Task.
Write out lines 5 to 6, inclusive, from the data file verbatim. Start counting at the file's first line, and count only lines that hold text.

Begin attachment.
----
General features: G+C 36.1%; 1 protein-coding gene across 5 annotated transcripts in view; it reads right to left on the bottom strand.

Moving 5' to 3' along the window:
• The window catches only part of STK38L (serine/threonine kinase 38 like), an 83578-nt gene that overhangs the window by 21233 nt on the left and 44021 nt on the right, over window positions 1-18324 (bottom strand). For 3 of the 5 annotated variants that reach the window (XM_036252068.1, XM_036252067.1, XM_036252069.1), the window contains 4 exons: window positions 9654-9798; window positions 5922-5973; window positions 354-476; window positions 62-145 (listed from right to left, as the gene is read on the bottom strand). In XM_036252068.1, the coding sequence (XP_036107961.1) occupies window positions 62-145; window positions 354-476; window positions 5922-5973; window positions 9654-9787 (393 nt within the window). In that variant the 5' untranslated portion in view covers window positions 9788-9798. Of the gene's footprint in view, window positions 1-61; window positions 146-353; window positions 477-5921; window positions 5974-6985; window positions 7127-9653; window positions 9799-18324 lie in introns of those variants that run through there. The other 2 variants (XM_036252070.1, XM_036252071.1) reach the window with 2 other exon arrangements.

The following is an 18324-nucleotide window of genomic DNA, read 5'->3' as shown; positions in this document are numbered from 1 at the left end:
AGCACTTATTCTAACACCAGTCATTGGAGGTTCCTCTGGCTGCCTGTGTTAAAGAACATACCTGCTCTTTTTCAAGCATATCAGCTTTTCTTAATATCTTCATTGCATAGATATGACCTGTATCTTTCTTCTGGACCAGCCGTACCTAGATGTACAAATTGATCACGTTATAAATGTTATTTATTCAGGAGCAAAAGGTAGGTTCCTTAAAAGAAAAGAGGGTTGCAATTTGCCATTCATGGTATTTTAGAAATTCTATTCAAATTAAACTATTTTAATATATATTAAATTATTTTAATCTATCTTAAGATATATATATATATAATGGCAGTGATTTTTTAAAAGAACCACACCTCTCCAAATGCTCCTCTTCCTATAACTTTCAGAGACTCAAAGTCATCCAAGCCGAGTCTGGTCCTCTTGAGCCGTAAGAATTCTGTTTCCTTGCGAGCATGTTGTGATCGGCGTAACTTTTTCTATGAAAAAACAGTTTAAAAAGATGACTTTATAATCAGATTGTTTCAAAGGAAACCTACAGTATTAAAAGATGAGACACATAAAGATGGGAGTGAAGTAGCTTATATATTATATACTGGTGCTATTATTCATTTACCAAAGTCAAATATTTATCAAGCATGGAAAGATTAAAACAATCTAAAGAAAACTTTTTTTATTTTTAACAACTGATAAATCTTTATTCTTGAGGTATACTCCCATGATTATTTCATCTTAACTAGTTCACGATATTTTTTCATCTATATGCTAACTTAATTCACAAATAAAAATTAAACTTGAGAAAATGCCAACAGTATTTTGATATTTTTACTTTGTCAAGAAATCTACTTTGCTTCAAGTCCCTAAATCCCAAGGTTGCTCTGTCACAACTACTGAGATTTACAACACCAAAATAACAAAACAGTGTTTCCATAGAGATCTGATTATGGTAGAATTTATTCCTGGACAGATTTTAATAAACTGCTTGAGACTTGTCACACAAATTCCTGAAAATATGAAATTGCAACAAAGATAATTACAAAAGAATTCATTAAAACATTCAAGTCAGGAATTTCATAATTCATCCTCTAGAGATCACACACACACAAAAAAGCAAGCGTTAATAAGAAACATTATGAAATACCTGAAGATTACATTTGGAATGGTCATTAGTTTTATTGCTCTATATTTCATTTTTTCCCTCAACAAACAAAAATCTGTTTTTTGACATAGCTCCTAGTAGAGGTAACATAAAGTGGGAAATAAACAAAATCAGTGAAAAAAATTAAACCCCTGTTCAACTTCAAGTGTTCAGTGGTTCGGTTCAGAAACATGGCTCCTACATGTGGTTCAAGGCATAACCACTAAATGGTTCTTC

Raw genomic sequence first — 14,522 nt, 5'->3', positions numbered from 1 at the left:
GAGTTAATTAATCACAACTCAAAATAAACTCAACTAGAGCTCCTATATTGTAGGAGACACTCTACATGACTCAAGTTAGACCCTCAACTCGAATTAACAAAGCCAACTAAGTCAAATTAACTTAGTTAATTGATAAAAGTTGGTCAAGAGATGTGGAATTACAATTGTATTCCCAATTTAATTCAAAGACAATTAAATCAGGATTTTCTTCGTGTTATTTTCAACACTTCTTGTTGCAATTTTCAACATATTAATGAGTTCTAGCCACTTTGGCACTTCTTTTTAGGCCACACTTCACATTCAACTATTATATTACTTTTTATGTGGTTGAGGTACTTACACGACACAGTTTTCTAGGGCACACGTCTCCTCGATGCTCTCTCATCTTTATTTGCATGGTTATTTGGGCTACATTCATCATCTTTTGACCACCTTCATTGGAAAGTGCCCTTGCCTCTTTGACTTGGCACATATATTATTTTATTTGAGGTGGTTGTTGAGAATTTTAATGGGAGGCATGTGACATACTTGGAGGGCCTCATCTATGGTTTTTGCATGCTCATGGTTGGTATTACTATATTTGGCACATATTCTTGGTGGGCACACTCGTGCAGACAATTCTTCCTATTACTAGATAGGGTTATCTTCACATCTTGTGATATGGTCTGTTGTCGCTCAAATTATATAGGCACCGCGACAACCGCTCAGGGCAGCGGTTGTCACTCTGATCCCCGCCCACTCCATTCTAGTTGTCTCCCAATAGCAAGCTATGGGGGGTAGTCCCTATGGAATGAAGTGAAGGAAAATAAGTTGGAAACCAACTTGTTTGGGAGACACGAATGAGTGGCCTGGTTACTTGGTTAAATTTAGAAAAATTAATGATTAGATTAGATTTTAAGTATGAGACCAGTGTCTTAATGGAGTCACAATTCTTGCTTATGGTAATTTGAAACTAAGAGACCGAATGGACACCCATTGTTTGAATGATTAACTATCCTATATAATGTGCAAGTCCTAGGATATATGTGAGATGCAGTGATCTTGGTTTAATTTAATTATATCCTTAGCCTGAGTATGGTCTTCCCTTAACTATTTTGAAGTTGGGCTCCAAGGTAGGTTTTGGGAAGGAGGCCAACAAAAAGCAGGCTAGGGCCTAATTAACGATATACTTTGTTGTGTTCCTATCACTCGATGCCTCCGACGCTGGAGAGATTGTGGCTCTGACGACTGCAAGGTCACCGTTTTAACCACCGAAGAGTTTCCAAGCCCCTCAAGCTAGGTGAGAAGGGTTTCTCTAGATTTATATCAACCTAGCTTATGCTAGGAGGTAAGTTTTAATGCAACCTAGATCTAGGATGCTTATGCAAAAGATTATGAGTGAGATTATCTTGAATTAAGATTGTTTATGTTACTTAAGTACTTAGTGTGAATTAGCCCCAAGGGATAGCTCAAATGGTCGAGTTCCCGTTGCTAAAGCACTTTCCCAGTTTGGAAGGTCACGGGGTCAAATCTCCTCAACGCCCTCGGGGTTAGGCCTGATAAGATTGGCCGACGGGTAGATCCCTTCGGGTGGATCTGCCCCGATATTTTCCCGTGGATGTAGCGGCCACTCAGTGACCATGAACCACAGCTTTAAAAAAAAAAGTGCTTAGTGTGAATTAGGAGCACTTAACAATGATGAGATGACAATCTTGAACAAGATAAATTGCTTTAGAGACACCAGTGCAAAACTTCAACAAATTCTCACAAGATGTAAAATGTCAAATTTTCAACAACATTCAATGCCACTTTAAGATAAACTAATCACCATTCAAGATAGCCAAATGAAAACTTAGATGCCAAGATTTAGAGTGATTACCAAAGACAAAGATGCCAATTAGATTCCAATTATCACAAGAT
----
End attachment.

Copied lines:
AGCACTTATTCTAACACCAGTCATTGGAGGTTCCTCTGGCTGCCTGTGTTAAAGAACATACCTGCTCTTTTTCAAGCATATCAGCTTTTCTTAATATCTTCATTGCATAGATATGACCTGTATCTTTCTTCTGGACCAGCCGTACCTAGATGTACAAATTGATCACGTTATAAATGTTATTTATTCAGGAGCAAAAGGTAGGTTCCTTAAAAGAAAAGAGGGTTGCAATTTGCCATTCATGGTATTTTAGAAATTCTATTCAAATTAAACTATTTTAATATATATTAAATTATTTTAATCTATCTTAAGATATATATATATATAATGGCAGTGATTTTTTAAAAGAACCACACCTCTCCAAATGCTCCTCTTCCTATAACTTTCAGAGACTCAAAGTCATCCAAGCCGAGTCTGGTCCTCTTGAGCCGTAAGAATTCTGTTTCCTTGCGAGCATGTTGTGATCGGCGTAACTTTTTCTATGAAAAAACAGTTTAAAAAGATGACTTTATAATCAGATTGTTTCAAAGGAAACCTACAGTATTAAAAGATGAGACACATAAAGATGGGAGTGAAGTAGCTTATATATTATATACTGGTGCTATTATTCATTTACCAAAGTCAAATATTTATCAAGCATGGAAAGATTAAAACAATCTAAAGAAAACTTTTTTTATTTTTAACAACTGATAAATCTTTATTCTTGAGGTATACTCCCATGATTATTTCATCTTAACTAGTTCACGATATTTTTTCATCTATATGCTAACTTAATTCACAAATAAAAATTAAACTTGAGAAAATGCCAACAGTATTTTGATATTTTTACTTTGTCAAGAAATCTACTTTGCTTCAAGTCCCTAAATCCCAAGGTTGCTCTGTCACAACTACTGAGATTTACAACACCAAAATAACAAAACAGTGTTTCCATAGAGATCTGATTATGGTAGAATTTATTCCTGGACAGATTTTAATAAACTGCTTGAGACTTGTCACACAAATTCCTGAAAATATGAAATTGCAACAAAGATAATTACAAAAGAATTCATTAAAACATTCAAGTCAGGAATTTCATAATTCATCCTCTAGAGATCACACACACACAAAAAAGCAAGCGTTAATAAGAAACATTATGAAATACCTGAAGATTACATTTGGAATGGTCATTAGTTTTATTGCTCTATATTTCATTTTTTCCCTCAACAAACAAAAATCTGTTTTTTGACATAGCTCCTAGTAGAGGTAACATAAAGTGGGAAATAAACAAAATCAGTGAAAAAAATTAAACCCCTGTTCAACTTCAAGTGTTCAGTGGTTCGGTTCAGAAACATGGCTCCTACATGTGGTTCAAGGCATAACCACTAAATGGTTCTTC

Raw genomic sequence first — 14,522 nt, 5'->3', positions numbered from 1 at the left: